On 29 July, following months of closed-door manoeuvring and a management overhaul involving the exit of its CEO, Jean-Pierre Mustier, Unicredit issued its ‘preconditions’ for considering the acquisition of Italian bank Monte dei Paschi di Siena. Founded in 1472 and repeatedly in distress in recent years, MPS was nationalised in 2017 after failing the European stress tests.
Since then, the Italian state has been under pressure from the European Union’s competition arm to sell its majority stake by end-2021, but no acquirer was ever found. Unicredit’s conditions to even consider a deal are draconian: all dubious loans, legal challenges, capital charges, unprofitable branches, staff redundancies and more should be left out of the deal and taken care of fully by the Italian state. It is hard to envisage the burden for Italian taxpayers falling below €10bn, on top of the several billions already lost as a result of the 2017 nationalisation.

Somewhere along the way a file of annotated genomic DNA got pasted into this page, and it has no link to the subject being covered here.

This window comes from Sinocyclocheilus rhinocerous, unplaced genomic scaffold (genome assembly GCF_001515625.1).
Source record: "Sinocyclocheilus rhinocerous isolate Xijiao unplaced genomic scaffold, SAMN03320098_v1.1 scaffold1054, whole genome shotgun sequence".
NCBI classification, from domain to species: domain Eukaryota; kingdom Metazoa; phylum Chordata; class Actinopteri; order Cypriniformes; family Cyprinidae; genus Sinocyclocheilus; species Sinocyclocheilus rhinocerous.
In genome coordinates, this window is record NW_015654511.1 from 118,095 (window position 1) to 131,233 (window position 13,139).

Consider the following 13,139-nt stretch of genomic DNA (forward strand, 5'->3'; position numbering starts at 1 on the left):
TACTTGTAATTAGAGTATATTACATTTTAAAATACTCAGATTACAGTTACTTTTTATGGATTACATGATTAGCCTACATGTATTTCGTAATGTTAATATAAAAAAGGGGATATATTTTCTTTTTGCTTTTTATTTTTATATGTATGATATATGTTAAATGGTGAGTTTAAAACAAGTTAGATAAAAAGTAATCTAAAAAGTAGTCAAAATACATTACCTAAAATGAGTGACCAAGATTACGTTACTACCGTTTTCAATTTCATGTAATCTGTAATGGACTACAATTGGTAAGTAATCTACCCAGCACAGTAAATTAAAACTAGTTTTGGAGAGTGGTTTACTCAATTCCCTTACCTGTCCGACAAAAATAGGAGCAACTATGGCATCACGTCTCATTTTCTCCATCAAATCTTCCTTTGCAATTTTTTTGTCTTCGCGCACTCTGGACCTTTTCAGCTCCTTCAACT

Unicredit’s due diligence is in progress and results are expected any week now. Lately, the Italian government seems inclined to postpone decisions pending local elections, taking place by coincidence precisely in the municipalities around Siena.
A painful story but, after all, an internal Italian one? Hardly.